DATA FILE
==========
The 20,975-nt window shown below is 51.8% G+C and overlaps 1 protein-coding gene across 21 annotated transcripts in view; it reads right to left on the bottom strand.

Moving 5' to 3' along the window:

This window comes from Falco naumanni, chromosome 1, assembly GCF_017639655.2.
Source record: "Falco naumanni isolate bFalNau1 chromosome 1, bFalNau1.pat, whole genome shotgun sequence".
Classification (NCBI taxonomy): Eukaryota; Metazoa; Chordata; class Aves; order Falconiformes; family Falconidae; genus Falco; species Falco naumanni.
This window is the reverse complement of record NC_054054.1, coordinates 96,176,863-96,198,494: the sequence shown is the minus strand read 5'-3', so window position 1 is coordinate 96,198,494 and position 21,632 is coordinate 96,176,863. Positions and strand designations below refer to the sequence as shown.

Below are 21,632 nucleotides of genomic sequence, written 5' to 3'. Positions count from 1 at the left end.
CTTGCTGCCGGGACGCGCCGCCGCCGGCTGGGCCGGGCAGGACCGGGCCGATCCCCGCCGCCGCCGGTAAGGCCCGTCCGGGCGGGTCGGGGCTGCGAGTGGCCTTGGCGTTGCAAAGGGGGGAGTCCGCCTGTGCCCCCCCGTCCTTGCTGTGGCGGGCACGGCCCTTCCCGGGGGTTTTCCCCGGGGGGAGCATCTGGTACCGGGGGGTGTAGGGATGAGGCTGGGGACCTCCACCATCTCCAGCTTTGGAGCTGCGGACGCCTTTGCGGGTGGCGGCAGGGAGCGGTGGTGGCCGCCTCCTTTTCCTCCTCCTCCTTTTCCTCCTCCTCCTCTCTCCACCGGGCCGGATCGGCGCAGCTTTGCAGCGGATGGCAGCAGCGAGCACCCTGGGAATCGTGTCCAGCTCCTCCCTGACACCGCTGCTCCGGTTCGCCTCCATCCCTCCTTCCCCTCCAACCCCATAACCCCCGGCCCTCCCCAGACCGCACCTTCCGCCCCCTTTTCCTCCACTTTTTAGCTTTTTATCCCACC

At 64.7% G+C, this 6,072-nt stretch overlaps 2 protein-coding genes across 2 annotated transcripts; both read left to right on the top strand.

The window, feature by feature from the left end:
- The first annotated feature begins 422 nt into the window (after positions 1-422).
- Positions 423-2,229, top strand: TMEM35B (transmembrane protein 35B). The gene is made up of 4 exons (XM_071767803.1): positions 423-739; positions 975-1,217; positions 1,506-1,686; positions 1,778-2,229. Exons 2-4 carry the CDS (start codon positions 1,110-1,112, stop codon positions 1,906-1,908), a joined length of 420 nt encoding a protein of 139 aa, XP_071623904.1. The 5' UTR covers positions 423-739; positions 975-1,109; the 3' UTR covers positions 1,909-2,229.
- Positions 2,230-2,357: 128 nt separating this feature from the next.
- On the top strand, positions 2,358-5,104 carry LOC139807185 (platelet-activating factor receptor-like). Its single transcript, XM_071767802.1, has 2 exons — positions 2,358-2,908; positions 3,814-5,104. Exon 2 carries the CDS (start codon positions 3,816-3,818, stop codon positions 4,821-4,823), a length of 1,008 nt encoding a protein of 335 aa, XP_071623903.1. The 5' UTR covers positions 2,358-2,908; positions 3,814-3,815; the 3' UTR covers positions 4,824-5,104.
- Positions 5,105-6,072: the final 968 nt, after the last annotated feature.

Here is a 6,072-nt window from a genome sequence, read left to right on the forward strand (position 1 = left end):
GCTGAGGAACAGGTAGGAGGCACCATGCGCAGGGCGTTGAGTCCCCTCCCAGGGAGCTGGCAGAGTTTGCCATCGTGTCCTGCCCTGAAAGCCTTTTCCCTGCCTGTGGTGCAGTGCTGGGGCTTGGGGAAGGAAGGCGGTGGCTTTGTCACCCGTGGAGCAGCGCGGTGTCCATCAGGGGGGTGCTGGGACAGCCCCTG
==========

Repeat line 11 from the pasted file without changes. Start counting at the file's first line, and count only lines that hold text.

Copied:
- The first annotated feature begins 422 nt into the window (after positions 1-422).